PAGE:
The company had a tremendous latest quarter, growing revenue 60% YoY, increasing bookings 56% YoY. When you back out the acquisition of Ambrell, third quarter revenue increased 15% YoY, and bookings increased 1% YoY. The company ended the quarter with a backlog of $11.3MM. Fourth Quarter expectations for the company are net revenues of around $17.5 and $18.5MM, with net earnings ranging from $0.11 to $0.15/share. The company’s EPS growth is very cyclical, fluctuating from -47% to 45%. This goes back to the ATE industry being extremely cyclical in nature. Taking more of a historical look, the company’s Revenue 7Yr CAGR is 8%, Gross Profit Margin 7YR CAGR comes in at 14.7%. The company also acknowledges that with the release of the most recent quarter, it marks 32 straight quarters of profitability. That is not something all semiconductors can tout.

Looking at Cash Flows, the company is trending upwards with its last three quarters of increased operating and FCF. Over the last three years, the company increased FCF from $3MM in 2015 to $8MM in 2017. During that same time frame operating cash flow increased from $3.5MM to $8MM.

Estimating Intrinsic Value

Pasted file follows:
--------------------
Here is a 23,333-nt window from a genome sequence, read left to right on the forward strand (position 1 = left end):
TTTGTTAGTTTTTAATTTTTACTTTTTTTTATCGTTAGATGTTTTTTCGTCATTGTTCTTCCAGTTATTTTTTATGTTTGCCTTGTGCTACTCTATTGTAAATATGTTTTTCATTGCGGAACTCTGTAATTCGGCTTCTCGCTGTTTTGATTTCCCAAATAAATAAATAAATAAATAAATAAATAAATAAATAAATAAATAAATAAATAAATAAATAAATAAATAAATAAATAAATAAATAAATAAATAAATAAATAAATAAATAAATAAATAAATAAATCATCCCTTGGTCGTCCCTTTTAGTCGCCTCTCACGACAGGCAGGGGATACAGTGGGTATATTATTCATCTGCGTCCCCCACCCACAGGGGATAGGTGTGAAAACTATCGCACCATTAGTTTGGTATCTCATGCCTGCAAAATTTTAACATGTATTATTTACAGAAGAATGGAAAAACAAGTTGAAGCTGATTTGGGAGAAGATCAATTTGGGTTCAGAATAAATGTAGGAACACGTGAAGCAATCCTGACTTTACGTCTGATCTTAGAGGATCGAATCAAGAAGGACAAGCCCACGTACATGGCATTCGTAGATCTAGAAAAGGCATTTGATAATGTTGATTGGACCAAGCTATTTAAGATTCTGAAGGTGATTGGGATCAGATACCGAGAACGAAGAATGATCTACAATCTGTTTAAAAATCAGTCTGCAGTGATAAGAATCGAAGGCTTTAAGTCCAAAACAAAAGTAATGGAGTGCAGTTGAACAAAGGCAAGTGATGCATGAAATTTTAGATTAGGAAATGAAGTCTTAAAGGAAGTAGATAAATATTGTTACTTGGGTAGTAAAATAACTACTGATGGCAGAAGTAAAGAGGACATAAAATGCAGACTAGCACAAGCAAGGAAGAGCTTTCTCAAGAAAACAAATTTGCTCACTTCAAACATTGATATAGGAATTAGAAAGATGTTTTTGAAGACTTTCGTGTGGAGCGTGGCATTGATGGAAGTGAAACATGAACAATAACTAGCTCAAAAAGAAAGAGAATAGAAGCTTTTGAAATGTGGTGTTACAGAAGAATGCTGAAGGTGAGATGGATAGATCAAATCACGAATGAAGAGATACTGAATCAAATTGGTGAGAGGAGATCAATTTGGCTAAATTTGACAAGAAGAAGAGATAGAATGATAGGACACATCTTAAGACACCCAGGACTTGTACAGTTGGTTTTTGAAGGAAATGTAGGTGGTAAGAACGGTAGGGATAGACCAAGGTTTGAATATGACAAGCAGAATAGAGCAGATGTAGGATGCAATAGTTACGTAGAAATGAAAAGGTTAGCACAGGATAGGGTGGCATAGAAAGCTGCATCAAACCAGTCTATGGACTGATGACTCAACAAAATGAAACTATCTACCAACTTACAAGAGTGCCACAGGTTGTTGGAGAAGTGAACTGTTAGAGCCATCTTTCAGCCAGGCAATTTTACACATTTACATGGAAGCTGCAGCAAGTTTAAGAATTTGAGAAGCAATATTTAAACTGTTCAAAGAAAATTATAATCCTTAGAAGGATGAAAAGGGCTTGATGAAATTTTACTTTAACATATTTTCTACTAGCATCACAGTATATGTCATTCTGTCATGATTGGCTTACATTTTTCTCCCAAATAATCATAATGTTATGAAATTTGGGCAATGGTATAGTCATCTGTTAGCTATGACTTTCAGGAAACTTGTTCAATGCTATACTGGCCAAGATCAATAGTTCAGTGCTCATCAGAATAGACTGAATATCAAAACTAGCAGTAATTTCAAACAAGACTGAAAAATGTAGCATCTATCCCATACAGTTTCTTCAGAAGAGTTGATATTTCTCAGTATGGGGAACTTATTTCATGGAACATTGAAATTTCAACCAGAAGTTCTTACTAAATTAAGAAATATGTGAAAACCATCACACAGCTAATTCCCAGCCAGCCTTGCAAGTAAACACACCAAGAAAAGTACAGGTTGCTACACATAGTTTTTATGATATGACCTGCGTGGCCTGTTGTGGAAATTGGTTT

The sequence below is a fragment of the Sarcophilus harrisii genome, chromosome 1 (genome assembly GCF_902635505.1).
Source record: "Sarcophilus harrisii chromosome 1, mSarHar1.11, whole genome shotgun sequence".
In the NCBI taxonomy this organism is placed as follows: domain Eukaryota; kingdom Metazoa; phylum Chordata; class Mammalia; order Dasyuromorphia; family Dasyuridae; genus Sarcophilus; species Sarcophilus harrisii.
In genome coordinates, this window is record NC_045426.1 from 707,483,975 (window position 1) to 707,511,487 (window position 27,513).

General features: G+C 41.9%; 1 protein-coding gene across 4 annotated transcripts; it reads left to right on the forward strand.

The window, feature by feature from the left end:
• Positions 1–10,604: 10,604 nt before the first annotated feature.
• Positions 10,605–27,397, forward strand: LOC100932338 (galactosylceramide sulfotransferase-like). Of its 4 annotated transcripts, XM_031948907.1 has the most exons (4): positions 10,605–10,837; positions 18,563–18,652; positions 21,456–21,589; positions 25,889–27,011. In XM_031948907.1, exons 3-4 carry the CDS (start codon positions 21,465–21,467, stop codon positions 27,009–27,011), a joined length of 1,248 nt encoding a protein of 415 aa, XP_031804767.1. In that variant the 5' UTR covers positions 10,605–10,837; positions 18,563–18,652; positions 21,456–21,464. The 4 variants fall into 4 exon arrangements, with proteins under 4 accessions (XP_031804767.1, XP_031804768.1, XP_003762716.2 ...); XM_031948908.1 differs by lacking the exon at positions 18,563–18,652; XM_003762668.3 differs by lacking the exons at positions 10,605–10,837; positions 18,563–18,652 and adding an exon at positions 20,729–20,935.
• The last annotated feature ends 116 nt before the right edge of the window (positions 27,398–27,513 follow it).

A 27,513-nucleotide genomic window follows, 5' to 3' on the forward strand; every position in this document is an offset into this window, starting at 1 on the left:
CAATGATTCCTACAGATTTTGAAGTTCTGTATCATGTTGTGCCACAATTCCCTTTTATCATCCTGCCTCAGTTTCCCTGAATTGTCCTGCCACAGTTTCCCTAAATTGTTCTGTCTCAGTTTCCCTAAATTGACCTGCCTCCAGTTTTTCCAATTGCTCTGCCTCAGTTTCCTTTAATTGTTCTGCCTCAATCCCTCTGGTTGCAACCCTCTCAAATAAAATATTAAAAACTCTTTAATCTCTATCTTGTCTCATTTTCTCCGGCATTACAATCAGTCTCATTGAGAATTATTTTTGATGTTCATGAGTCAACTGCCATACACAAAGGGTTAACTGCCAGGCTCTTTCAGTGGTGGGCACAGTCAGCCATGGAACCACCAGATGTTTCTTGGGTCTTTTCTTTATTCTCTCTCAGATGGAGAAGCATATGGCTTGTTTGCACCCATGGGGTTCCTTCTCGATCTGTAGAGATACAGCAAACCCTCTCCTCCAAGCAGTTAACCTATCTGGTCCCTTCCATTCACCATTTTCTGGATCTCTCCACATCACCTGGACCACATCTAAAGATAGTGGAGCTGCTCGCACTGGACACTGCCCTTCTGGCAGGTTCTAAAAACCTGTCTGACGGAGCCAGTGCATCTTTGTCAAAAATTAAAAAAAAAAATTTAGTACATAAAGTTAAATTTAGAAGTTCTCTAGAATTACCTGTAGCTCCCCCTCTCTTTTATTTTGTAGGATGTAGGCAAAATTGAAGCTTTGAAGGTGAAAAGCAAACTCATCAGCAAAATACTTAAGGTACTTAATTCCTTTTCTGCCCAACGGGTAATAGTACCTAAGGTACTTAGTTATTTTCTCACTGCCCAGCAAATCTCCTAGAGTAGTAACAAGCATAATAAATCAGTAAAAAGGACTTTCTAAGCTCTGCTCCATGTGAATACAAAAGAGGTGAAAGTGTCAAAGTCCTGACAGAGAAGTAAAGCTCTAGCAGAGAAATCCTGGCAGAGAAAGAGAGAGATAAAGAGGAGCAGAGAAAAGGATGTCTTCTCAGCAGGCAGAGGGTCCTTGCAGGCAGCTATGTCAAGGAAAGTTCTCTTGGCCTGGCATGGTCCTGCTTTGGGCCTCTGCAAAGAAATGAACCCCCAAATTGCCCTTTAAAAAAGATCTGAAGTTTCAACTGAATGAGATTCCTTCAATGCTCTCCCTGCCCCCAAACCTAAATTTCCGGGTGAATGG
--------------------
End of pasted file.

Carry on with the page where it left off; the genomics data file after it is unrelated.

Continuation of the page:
In order to get an idea of a range of intrinsic value, I’m going to use a 10YR DCF EBITDA Exit model. We will assume a discount rate of 9%, a terminal EBITDA multiple of 6x – 8x (which is the company’s average multiple), Revenue 10YR CAGR of 8.4%, 16.3% 10YR EBITDA Margin, and a 10.6% Unlevered FCF 10Yr CAGR.

Using a low multiple of 6, we figure that into our enterprise value equation to get an enterprise value of $92MM ($53MM in discrete cash flows + PV of Terminal Value). If you bump the EBITDA multiple up to 8x you get an enterprise value of $111MM.

These multiple Enterprise Values gives us a fair value range of $10.02 – $11.91. This presents an upside of 27%  – 50%.

Market Perception

The market has been nice to INTT so far in 2017, with the share price appreciating 66%. It makes one wonder why I am even interested in this company if shares have risen nearly 70%. The market seems to have priced in the growth in revenues and margins YoY, as well as the increase in bookings. Also, like a high tide that raises the level of all buoys in the ocean, the incredible rise in the semiconductor industry as a whole has been a tailwind for the company’s share price.

Variant Perception

I don’t think the market is wrong right now on this stock. At the same time, I don’t think the current prices are a reflection of its intrinsic business value. This analysis is different for me, because this is a company I wouldn’t consider buying right now. In a perfect world I would wait for share price to drop handsomely for reasons not related to the operating efficiency of the business, and then accumulate a position on the lows. Will I get this chance? Who knows, it’s impossible to tell right now. Below are my three pillars of this long thesis: